CARNES: What We Carry With Us
As This Jesuit Sees It

About four years ago, on a late April afternoon, I found myself racing through Dahlgren Quadrangle when I saw two students sitting on a bench. As I got closer, I recognized them as seniors who I had once taught and often saw around campus.

I approached them to say hello, until I noticed it looked like maybe they were crying. I awkwardly tried to look like I had not seen them, but it was too late. They meekly waved.

When I got to them, I nonchalantly tried to ask how they were doing. They looked at me and said — and now I saw there really were tears in their eyes — “This week we’re making a point of going to all of our places. Each day we’re going to a favorite place that made our Georgetown experience and spending a while remembering what happened there.” They mentioned a few: their freshmen rooms — they actually let you do that during Senior Week, a classroom where they had a seminar, each of their favorite spots in Lauinger Library, and now here they were in Dahlgren Quad.

They did not need to say anything more, as suddenly the tears in their eyes made sense — a kind of happy and sad, life-embracing and person-forming sense. And I could not help but feel a tear come to my eyes as well.

St. Ignatius, in one of his most famous prayers, suggests that our memory is sacred. The ability to remember is a gift from God, one that allows us to recall and relive the panoply of our experiences. It also allows us to see our own history afresh and to reinterpret and reappropriate it as not just a series of events, but as a narrative of who we are and who we are becoming. Memory helps us tell our story and see how the pieces fit together. And here these students were,  engaging their memory to tell their story to themselves and to each other.

As we come to the close of this year, what will be the story we will tell? Which memories will we carry with us, and which will we let fade? Let’s face it — we have seen and experienced so much, individually and as a community. What will we choose to carry with us, and how will it fit into our story?

We carry memories of concrete events — some daily and mundane, some historic — and the many feelings of highs and lows associated with them. We recall our accomplishments and failings and hurts. We feel the reality of our world in all its brokenness and all its needs and all its potential, made even sharper in this year of election and inauguration, marches and resistance, refugees and travel bans.

We carry the experience of our loves and longings, simmering in our hearts even if we do not always speak of them. For some, it may have been the thrill of someone noticing us, perhaps romantically … or in the Georgetown context, perhaps intellectually — I once had a student who spoke of “intellectual crushes”!.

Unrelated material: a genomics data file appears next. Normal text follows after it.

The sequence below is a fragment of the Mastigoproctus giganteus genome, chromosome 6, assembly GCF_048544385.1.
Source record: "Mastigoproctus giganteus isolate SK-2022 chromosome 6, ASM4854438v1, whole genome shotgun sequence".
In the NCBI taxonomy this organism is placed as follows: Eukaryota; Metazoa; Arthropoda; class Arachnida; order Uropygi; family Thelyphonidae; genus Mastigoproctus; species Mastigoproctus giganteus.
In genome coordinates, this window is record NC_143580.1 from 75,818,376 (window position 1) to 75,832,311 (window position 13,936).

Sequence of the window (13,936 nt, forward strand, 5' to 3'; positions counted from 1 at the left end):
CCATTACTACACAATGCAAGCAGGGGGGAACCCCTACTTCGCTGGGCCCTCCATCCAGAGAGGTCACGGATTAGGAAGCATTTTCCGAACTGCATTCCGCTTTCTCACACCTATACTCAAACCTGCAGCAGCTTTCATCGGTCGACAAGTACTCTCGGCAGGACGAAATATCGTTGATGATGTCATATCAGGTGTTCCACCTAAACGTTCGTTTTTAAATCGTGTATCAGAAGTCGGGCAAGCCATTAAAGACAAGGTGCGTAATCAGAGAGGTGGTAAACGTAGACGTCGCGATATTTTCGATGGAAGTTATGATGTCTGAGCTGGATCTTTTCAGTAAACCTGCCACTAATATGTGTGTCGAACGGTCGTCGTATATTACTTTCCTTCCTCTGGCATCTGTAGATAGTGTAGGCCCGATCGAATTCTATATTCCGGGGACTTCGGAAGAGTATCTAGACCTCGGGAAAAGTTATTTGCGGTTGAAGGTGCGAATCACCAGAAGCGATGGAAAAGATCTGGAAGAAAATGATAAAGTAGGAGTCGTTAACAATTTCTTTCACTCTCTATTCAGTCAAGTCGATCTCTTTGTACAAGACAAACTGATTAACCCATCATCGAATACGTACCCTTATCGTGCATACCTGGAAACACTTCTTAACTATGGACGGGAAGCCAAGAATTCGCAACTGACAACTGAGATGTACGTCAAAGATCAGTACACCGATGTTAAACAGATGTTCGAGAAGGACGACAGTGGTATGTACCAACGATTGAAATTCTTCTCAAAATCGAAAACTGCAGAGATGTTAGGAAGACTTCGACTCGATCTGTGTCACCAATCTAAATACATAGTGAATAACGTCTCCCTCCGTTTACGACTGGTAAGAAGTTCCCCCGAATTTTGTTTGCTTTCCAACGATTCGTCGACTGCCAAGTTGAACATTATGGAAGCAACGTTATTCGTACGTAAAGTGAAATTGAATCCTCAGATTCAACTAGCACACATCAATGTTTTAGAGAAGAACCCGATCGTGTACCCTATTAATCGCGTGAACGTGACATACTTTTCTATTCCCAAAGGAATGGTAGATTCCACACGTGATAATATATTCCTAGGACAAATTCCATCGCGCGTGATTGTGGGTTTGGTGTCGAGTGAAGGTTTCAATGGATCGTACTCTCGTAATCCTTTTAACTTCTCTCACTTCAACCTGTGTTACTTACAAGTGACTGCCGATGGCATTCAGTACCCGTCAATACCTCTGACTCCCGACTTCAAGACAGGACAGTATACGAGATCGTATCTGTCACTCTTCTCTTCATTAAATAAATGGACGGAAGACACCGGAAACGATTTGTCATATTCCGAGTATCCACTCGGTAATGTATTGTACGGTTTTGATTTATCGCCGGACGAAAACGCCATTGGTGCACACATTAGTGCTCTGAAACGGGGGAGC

Or maybe we found ourselves connecting on a profound level with others who shared our commitments and passions. With them, we poured ourselves into conversations and dates and adventures and projects and service and retreats. To our surprise and delight, with them we came out of ourselves and felt marvelously alive.

And, importantly, we carry in our memory the first signposts of the path ahead. We carry our hopes and our fears about jobs and summers and future friendships. Deep inside, our dreams for eventual marriages and families and vocations that will give meaning to our lives — even if seemingly beyond the horizon — are nurtured. Our memories help shape the narrative of the kinds of parents and servants and contributors we want to be; they inspire us in our continued growth and our ongoing journey.

Ultimately, as those two seniors knew, our memory — and the process of remembering — helps us discover the narrative of who we are and who we are becoming. Our experiences themselves do not define us; we are neither our best nor our worst accomplishments. Instead, we are people discerning a sacred narrative, one that emerges as we look backward and forward.

So, find a friend and a bench, and take some time in the coming days to remember. If an awkward tear or uneasy laugh or smile comes along, or if you feel your heart rising or beating a bit faster, you are probably doing it right.

Fr. Matthew Carnes, S.J., is an associate professor of government in the School of Foreign Service. AS THIS JESUIT SEES IT is a rotating column that appears every other Tuesday.

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